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The team wants to use arts and technology to unlock that creative spark and link it to more formal literacy teaching to produce exciting, confident work. University researchers are exploring new technologies but don’t always have access to audiences or users to try out their idea and products. The Story Republic will provide a perfect vehicle for this.

Working with Dr Justin Marshall at Falmouth University, the project will explore the potential of using a Digital Talking Memory Box to support literacy in three schools in Newquay - about ninety children in total.  Each class will work with a writer and their teacher to write stories and poems.

The Memory box provides a simple and engaging analogue interface to digital content. Children can digitally record filter and play back stories and associate them with RFID (radio frequency identifiers – like an oyster card) tagged found objects and personal cards.

This would then provide one digital box of stories which can be shared with other classes, parents and other schools.  This concept would then be rolled out to 30 more schools, leading potentially to more commissioned boxes.  Speaking and listening are key elements of literacy and often the precursor to writing; this programme provides a contemporary, motivating means to encourage these skills.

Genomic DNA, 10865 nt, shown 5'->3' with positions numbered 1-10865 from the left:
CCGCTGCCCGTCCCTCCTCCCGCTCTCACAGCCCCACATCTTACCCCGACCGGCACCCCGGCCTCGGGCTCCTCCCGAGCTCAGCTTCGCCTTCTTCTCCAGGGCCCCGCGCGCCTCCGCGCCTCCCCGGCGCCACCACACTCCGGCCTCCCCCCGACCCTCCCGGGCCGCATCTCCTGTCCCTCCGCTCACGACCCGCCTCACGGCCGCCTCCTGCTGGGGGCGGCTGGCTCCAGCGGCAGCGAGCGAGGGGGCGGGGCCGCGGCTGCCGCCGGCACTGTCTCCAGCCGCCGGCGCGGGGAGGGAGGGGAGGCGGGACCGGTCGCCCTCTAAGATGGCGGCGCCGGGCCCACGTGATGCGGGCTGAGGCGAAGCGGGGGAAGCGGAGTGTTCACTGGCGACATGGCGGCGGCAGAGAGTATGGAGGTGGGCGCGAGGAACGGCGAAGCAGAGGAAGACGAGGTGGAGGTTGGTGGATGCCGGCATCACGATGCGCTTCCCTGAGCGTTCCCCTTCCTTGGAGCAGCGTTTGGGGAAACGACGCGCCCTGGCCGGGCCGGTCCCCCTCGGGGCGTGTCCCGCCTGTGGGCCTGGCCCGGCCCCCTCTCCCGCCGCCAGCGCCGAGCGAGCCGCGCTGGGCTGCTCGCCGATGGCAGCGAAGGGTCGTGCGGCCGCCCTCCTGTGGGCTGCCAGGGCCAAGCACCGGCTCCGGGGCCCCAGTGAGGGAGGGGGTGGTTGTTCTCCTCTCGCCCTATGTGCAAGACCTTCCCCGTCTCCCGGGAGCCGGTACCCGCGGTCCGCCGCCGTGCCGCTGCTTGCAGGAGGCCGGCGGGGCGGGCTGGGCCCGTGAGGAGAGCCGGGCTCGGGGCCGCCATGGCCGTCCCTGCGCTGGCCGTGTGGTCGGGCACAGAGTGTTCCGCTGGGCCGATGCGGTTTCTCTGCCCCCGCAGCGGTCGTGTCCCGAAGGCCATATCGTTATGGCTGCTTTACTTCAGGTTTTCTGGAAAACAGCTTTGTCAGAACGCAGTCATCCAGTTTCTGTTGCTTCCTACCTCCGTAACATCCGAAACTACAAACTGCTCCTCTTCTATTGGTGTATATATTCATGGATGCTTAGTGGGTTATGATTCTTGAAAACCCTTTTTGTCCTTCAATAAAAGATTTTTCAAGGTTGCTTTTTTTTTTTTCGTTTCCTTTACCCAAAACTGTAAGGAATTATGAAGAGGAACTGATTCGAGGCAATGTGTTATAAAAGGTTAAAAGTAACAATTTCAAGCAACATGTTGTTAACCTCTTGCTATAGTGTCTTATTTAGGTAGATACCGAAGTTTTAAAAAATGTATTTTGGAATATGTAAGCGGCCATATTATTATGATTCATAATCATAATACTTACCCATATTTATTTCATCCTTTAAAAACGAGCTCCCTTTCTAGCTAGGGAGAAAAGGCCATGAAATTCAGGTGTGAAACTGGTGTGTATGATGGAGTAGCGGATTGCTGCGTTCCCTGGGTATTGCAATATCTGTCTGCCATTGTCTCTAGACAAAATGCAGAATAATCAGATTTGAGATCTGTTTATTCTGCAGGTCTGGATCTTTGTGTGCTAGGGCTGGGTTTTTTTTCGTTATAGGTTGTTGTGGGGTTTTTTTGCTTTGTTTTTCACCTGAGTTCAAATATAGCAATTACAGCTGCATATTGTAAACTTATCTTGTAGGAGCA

This funding enables the team to trial the Memory Box in schools, with the general public, parents and children, to promote family learning. It will build a Memory Box which will then be available for use in other schools. Beyond the initial teacher training, it will be inexpensive to resource, only £1/RFID tag.

The Story Republic will also be present in communities as an installation for visitors where it will be an interactive tool for sharing stories about people, places and objects. The Box will also be a wonderful resource in museums and community consultations.

The Story Republic is a two year Arts Council funded project and fits with their encouraging arts organisations to use technology to reach wider audiences. It is expected to develop beyond the initial two years. There is interest in sharing this with Fellows working in a similar field.